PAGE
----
LSU Health New Orleans Newsroom

Murray Made Plessy Pardon Possible

court document

2006 was a busy year for Louisiana State Senator Edwin Murray. His district, District 4, along with the rest of metropolitan New Orleans, was early in the process of recovering from the devastating flooding following the floodwall failures after Hurricane Katrina. He filed 67 bills in the 2006 regular session of the Louisiana Legislature. One, though, recently made national news for its far-reaching historical impact.

SB547, authored by Senator Murray, provided a remedy for civil rights pioneers whose convictions for violating racially discriminatory laws remained on their records. He named the provision for Louisiana civil rights leader Avery Alexander. The bill’s summary states, "The Avery C. Alexander Act," provides that a person convicted of violating a state law or municipal ordinance whose purpose was to maintain or enforce racial separation or discrimination could upon application be granted a pardon of the conviction.”

Senator Murray, now a vice chancellor at LSU Health New Orleans, said he wanted to honor civil rights heroes and “help those whose records may have kept them from being admitted to certain schools or professions, or prohibited them from obtaining certain licenses.”

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The Avery Alexander Act was the basis for the unanimous vote by the Louisiana Board of Pardons and Committee on Parole on November 12, 2021, to recommend pardoning Homer Plessy more than a century after he was arrested for violating Louisiana’s Separate Car Act of 1890. The Act required railways in Louisiana to provide separate train car accommodations for blacks and whites. More than 60 years before Rosa Parks, Plessy, who was one-eighth black, challenged the law, refused to give up his seat in the “Whites Only” car and was arrested. His case was appealed all the way up to the U. S. Supreme Court, which ruled in 1896 that separate but equal facilities did not violate the Constitution. In the landmark case Plessy v. Ferguson, the Court said that segregation was not discrimination. It took until 1954 for “separate but equal” to be overturned with the Supreme Court’s ruling in Brown v. Board of Education of Topeka.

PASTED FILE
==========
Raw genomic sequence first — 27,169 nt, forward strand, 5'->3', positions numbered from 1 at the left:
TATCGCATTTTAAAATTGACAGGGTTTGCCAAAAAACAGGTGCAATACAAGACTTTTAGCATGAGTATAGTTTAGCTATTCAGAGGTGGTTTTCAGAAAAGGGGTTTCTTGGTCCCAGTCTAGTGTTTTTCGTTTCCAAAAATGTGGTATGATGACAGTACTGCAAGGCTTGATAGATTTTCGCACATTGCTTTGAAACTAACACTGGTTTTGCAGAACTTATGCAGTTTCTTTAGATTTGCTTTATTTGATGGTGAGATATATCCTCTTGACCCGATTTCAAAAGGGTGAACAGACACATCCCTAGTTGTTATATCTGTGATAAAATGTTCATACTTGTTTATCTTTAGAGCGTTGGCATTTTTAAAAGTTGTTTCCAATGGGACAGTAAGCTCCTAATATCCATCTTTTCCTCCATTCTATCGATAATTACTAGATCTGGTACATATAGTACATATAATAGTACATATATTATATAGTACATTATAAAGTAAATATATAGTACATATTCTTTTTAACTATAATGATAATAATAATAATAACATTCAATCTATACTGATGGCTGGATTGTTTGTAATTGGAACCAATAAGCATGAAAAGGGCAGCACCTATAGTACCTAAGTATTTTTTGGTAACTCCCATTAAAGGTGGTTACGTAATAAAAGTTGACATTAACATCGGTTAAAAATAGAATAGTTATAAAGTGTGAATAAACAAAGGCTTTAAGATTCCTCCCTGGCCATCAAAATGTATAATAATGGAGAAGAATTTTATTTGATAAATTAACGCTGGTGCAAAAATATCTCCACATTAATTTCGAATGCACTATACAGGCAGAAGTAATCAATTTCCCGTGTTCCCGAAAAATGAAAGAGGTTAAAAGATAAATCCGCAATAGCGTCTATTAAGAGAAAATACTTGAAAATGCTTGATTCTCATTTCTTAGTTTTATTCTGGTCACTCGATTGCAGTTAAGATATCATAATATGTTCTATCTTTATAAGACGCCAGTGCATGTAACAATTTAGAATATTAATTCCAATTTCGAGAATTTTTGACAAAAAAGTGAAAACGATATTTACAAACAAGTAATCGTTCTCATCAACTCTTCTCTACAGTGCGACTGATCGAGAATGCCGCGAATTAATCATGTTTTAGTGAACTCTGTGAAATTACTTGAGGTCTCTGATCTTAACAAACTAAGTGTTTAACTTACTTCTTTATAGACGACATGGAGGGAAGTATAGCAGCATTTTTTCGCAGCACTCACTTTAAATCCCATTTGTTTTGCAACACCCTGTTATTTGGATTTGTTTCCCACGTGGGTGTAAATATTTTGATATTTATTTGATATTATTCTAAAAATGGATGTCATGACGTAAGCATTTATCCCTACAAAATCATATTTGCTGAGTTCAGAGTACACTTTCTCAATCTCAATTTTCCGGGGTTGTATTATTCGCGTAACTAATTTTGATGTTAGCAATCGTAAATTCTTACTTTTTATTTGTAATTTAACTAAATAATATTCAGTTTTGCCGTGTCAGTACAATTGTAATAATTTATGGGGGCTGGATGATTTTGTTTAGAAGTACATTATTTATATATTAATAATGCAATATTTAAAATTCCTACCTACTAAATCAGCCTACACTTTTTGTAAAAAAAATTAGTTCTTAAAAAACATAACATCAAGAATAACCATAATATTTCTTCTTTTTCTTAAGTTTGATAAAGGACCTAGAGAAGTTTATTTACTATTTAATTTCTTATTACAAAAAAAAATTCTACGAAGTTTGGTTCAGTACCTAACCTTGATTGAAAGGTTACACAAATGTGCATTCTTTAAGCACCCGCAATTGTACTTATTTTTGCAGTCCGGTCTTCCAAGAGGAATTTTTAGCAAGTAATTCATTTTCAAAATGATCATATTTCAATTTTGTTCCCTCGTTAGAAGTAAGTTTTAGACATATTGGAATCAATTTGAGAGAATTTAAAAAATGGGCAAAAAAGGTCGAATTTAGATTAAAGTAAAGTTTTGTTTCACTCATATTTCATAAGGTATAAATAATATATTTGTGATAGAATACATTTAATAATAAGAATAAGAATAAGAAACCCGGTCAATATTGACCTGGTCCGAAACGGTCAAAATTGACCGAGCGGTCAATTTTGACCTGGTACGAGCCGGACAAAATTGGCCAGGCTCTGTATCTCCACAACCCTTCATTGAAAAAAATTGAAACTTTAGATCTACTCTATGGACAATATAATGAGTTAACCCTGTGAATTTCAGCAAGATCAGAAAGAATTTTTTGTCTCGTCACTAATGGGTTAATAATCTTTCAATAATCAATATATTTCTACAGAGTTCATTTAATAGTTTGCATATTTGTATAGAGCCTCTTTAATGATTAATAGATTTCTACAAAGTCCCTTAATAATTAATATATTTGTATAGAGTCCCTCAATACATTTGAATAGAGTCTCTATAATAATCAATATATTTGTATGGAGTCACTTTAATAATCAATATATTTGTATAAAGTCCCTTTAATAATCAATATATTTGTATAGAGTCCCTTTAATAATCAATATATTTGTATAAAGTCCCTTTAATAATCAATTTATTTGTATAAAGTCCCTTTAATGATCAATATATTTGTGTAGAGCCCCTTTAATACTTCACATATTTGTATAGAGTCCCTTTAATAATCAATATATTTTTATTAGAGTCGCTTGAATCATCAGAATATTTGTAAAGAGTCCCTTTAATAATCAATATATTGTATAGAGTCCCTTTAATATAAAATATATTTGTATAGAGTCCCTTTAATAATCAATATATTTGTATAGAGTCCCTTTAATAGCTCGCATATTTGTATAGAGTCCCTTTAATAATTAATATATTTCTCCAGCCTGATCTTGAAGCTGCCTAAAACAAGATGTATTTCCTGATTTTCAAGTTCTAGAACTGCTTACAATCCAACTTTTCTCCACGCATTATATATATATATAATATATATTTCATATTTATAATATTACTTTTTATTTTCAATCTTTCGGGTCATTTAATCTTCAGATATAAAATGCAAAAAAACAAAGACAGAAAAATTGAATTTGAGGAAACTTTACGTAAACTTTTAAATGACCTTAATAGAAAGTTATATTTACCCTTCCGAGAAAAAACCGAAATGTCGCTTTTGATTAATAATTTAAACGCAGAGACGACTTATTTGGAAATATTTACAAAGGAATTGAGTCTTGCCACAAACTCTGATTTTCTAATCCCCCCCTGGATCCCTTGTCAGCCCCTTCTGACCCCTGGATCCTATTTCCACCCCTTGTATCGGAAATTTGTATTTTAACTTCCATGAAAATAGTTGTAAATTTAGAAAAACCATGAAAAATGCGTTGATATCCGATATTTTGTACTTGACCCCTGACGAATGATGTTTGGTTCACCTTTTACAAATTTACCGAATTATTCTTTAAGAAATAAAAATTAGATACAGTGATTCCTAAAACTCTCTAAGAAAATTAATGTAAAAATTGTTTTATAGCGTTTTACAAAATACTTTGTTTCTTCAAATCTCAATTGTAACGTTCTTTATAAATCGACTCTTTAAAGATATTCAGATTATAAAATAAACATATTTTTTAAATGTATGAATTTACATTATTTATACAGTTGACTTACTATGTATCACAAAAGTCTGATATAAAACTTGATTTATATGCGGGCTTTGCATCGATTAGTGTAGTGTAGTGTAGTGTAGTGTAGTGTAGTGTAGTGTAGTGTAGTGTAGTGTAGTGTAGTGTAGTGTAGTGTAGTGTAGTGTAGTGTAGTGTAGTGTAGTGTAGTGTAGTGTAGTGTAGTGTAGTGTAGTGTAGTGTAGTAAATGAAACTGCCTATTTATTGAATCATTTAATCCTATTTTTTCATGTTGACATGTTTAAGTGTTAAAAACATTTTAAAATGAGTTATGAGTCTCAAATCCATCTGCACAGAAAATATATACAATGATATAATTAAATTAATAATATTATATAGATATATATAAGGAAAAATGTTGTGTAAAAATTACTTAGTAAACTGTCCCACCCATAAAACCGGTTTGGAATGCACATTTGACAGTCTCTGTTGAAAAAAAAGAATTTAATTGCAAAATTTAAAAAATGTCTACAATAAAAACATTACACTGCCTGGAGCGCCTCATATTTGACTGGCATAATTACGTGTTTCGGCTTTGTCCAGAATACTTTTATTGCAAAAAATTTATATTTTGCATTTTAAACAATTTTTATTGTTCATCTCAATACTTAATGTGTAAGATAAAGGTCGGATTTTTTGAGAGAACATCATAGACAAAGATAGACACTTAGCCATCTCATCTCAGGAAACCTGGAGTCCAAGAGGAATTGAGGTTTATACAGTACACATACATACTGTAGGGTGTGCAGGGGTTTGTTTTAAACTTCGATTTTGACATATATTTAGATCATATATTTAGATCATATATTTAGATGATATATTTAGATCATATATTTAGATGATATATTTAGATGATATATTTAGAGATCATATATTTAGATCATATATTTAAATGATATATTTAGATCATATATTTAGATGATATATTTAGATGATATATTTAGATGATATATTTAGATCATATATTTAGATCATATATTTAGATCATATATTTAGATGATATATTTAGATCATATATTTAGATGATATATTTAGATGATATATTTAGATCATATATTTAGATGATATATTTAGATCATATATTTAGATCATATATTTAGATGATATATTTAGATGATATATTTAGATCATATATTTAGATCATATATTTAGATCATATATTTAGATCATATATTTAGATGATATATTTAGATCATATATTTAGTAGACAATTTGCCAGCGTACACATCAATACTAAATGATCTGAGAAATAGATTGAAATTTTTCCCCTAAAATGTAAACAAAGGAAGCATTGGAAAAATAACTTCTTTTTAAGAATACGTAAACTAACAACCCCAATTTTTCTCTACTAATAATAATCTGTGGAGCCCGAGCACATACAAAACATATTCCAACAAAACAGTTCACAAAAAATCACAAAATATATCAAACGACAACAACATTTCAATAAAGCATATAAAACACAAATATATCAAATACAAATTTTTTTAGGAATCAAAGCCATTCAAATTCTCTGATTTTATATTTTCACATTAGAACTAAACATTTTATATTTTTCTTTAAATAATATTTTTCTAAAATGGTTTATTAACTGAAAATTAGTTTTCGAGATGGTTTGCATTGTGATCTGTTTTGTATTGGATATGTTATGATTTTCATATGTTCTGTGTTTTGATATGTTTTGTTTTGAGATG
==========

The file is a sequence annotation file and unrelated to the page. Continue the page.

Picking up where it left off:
Ed Murray
Murray did not file the bill as he originally intended. While he felt the pardons would partially right the wrongs, feedback from some potential beneficiaries caused him to revise the Act so that pardons would be allowed but not required.

“I was surprised by the number of calls I got from people saying they didn’t want their convictions removed,” recalls Murray. “While they liked the idea, these civil rights leaders felt their records were badges of honor that showed their kids and grandkids what they had contributed.”

Plessy plaque
Invoking Murray’s Avery C. Alexander Act, the same New Orleans District Attorney’s Office that prosecuted Homer Plessy sought his posthumous pardon in recognition of the upcoming 125th anniversary of Mr. Plessy’s conviction by guilty plea in Orleans Parish Criminal District Court. DA Jason Williams, along with Homer Plessy’s descendant Keith Plessy and Phoebe Ferguson, a descendant of the judge who convicted him, spoke at the hearing.
"There is no doubt that he was guilty of that act on that date," DA Williams told the Board. "But there is equally no doubt that such an act should have never been a crime in this country. This Avery Alexander Pardon Law absolutely allows us to come before this body and ask for this posthumous pardon.”

He continued, “This is something that is not just important to Mr. Plessy’s legacy, to the city and to the state. I believe it is something that is important to this country at a very, very difficult time. There are small things that we can all do every day to atone for the sins of the past that we had nothing to do with. This may seem small, but it is deeply symbolic.”

Thanks to the pathway Ed Murray created, justice will finally be served to Homer Adolph Plessy when Governor John Bel Edwards awards his full posthumous pardon.